“Clearly, Canadian venture capital firms are up against serious competition from emerging markets, as are their counterparts in the U.S and Europe. But with the small size of the Canadian industry, the impact of this decline is even more devastating for Canada,” said John Ruffolo, National Leader, Technology, Media & Telecommunications Industry Group, Deloitte.

“This is an urgent situation and policy makers need to move quickly with measures that improve the odds of this vital sector here at home” Ruffolo added. “We need to get more dollars into the hands of existing Canadian VCs, and encourage the creation of more domestic VCs. A reinvigorated Retail Venture Capital program (particularly in Ontario), angel and VC investing tax credits, and the expansion of government-sponsored fund of funds programs are the three main priorities. Some of these measures have been adopted in Quebec, and that province’s venture industry has seen growth in both the number of firms and the amount of capital available for innovation.”

Clean tech and new media/social networking: Opportunities to seize now for the future
Despite numerous challenges, survey respondents across the globe show interest in new investment opportunities on the horizon. In looking ahead, respondents singled out clean technologies, healthcare services and new media/social networking as areas of great interest over the next five years.

Clean tech is the leader overall, with 67 per cent of Canadian survey respondents expecting increased investments. It is also ranked number one by China (95 per cent), Brazil (92 per cent), India (90 per cent), U.K. (85 per cent), U.S. (72 per cent) and Germany (71 per cent).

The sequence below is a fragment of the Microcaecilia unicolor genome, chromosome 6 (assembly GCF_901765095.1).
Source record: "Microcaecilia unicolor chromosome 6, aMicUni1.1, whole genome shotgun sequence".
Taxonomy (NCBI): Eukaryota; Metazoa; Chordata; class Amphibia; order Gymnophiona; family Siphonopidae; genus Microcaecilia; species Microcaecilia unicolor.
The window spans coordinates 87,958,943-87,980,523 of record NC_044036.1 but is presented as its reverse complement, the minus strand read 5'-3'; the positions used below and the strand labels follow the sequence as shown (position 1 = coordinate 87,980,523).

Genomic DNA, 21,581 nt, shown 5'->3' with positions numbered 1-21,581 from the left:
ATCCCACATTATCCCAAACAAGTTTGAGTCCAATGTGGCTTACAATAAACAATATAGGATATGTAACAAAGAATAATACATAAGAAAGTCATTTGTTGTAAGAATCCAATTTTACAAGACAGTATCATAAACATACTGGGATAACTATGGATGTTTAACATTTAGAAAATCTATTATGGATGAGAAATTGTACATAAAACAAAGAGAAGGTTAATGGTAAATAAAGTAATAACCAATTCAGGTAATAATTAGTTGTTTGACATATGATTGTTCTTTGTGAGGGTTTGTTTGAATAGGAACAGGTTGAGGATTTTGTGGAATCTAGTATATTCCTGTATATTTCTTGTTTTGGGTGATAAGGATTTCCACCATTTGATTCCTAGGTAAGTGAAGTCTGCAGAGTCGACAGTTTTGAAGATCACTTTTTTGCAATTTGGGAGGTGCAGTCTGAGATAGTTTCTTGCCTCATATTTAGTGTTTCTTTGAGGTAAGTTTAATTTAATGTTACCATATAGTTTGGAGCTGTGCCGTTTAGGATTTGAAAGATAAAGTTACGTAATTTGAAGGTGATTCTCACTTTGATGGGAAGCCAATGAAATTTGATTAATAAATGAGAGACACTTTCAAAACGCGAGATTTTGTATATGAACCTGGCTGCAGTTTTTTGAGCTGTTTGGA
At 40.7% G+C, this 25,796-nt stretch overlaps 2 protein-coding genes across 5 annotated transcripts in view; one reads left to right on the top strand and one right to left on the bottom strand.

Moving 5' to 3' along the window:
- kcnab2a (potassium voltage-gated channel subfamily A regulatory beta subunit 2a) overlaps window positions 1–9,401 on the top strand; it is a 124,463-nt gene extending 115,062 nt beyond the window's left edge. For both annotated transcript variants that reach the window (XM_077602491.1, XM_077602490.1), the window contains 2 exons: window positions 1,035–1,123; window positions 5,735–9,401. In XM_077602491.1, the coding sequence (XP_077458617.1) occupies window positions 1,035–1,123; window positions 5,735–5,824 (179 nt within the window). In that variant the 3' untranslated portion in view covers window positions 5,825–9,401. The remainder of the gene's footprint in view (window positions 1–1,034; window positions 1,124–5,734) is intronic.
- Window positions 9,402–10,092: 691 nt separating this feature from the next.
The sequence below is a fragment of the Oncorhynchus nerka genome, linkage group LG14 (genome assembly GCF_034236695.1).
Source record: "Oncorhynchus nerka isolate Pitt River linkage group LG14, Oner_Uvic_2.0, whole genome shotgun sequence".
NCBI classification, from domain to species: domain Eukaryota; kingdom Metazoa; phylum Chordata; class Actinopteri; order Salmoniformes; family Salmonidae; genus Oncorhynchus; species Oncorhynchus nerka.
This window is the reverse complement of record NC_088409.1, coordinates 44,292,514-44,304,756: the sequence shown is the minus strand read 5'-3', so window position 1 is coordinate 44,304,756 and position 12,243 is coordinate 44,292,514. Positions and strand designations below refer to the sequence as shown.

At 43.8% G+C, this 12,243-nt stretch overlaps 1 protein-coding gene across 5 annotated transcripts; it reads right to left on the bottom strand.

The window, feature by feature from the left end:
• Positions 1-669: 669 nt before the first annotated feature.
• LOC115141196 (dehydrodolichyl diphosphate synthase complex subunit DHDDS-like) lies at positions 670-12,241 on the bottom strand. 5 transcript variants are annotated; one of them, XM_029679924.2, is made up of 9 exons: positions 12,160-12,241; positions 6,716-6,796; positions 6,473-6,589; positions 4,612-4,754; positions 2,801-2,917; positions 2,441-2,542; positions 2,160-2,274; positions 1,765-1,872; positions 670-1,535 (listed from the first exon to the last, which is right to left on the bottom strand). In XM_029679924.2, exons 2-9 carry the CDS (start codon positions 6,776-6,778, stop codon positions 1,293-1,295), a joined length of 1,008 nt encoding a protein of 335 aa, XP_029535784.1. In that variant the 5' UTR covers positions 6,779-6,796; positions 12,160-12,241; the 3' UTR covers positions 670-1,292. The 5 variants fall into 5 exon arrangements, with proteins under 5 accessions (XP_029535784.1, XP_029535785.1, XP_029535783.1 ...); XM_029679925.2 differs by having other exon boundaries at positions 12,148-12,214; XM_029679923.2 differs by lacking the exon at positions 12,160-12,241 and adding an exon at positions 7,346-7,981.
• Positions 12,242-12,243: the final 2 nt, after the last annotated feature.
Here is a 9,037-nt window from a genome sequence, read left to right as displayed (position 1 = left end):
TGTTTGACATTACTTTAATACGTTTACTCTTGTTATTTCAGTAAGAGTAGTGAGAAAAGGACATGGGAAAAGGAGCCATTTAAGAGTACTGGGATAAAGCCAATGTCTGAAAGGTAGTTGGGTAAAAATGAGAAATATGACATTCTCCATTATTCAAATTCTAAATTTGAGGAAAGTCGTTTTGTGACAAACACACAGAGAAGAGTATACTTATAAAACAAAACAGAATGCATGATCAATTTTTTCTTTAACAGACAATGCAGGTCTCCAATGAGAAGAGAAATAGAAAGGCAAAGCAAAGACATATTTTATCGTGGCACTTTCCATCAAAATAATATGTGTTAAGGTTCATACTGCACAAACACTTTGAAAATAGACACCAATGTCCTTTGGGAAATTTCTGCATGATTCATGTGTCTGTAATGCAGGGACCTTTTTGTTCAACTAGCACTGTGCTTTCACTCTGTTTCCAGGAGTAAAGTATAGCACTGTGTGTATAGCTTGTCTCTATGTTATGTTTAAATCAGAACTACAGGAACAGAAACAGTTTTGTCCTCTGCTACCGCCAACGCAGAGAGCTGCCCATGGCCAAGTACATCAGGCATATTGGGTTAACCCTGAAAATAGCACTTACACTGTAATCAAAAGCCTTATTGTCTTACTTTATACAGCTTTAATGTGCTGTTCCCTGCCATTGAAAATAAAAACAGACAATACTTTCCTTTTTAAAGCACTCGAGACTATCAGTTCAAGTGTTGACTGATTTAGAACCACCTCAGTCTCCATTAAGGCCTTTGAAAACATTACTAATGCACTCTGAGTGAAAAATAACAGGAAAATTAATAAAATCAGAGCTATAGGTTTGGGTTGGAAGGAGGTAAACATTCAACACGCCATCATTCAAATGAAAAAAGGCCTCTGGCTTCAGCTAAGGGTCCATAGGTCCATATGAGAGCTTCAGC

New media/social networking is seen as the second key sector of the future by 50 per cent of Canadian venture capitalists as well as 58 per cent of respondents in the U.S. and 64 per cent in Germany. Healthcare services were ranked second by survey respondents in China (92 percent), India (89 per cent), France (69 per cent) and the U.K. (62 per cent).

“With characteristic optimism, venture capitalists are already looking ahead to new growth industries and opportunities. In order for Canada to participate fully in this new economy, we need to have a larger and better-financed VC community to help incubate and grow these industries of Canada’s future,” concludes Ruffolo.


This blog has been sourced from major extracts from the Deloitte and CVCA Global Trends in Venture Capital: Outlook for the Future The Global Trends in Venture Capital: Outlook for the Future Survey was sponsored by Deloitte in cooperation with the Canadian Venture Capital Association and numerous other VC associations around the world. It surveyed venture capitalists in the Americas, Europe and the Middle East, and Asia Pacific. Deloitte received 516 responses from general partners with assets under management ranging from less than US$100 million to greater than US$1 billion. The survey was conducted during March and April 2010. Of the total number of respondents, 61 per cent were based in the Americas (of which 7% or 36 firms were Canadian,) 16 per cent in Europe, 23 per cent in Asia Pacific.

1 comment:

Stu said...

Of course, with all of the issues recently concerning the economy, lack of jobs, high taxes etc in Canada it is no wonder companies are moving elsewhere.

Stewart Higgins
Intranet Expert
Intranet Software